Jerry Ward also admitted in a video that he had the same problem and said many of his viewers have the issue too. You can see more of the video here:

The video was shot 2 years before Piana would have a stroke and fall and hit his head, with the autopsy showing his organs were twice normal size and he had major heart problems with his sheer size likely contributing to his early death.

richpiana autopsy report

Rich Piana - Cause of Death - Undetermined (Enlarged heart)


Treatment options for bigorexia involve therapy and behavioral/antidepressant medications. These drugs work together to reduce obsessive thoughts about how a person looks and gain more control over their tendencies to want to excessively workout or check the mirror.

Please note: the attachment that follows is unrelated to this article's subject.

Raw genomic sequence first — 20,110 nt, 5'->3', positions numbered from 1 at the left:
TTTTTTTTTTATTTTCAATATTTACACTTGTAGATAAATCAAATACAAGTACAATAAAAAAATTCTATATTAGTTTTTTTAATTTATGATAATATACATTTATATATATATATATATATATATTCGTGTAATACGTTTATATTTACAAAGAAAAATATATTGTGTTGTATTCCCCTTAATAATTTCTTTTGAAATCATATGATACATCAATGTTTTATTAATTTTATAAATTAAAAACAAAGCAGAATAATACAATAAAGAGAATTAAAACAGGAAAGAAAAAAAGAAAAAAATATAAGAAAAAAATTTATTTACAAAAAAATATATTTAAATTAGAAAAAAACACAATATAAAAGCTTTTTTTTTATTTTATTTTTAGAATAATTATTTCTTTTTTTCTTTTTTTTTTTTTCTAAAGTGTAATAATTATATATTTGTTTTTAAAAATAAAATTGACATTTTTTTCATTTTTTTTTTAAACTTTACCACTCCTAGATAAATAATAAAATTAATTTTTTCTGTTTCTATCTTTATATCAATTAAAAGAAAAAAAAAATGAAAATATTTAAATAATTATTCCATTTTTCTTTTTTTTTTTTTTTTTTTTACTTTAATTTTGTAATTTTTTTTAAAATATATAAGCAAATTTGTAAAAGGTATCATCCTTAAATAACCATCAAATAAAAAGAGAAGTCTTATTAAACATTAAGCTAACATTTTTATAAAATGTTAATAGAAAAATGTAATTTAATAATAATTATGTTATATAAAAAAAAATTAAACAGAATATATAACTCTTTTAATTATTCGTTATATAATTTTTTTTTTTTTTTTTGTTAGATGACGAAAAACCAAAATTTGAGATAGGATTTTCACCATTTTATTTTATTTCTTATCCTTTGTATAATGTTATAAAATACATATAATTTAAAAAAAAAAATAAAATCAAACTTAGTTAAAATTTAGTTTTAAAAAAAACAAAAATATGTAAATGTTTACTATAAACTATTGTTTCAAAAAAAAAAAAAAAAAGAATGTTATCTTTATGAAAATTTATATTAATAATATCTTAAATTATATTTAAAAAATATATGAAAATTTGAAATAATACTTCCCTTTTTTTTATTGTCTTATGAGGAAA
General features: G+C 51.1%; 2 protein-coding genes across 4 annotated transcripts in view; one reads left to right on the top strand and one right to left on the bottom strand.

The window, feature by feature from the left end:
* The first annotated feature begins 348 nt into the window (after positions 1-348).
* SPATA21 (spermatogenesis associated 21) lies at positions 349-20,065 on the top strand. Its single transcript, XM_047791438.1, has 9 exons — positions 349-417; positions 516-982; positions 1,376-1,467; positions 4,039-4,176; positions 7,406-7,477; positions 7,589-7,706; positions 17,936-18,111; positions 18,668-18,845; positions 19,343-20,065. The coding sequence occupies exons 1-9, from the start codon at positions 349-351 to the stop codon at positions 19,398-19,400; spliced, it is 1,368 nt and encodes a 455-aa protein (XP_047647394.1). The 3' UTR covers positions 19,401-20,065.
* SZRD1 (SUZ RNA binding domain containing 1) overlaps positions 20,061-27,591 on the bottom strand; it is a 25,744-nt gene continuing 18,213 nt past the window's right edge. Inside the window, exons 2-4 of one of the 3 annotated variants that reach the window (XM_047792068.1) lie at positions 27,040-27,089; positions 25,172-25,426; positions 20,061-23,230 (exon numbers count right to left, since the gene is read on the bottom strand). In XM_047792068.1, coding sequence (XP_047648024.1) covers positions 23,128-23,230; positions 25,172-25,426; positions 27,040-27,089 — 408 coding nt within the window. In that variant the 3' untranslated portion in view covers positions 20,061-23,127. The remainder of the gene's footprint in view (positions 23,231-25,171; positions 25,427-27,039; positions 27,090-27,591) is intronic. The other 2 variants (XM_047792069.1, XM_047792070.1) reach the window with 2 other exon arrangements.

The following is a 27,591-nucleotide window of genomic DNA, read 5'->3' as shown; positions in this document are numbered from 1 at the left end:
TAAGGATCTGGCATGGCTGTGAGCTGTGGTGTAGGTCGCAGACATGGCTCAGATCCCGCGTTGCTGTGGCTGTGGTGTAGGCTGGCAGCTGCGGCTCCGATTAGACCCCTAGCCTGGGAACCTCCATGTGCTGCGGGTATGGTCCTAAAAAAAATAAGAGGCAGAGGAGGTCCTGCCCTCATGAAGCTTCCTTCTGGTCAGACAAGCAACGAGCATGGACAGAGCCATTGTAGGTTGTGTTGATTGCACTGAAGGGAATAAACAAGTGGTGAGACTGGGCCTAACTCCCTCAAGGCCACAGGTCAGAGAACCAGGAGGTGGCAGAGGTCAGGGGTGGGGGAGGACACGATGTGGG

If this condition is not treated a person can run into major heart problems due to excessive size and ruin their marriages and finances.


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Written by
Steve Smi (Also known as Steve Smith), has over 12 years of experience in the bodybuilding and fitness industry. He's the co-Host of the popular Evolutionary Radio Podcast - over 500,000 listens! He has been a personal trainer and writer for the last 10 years with over 1000 articles written. He's been a moderator on forums for over 10 years. Steve holds the following certifications and records: NASM Personal Trainer NASM Fitness Nutrition Specialist Florida Local Powerlifting champion Top writer for 2019 Fitness rated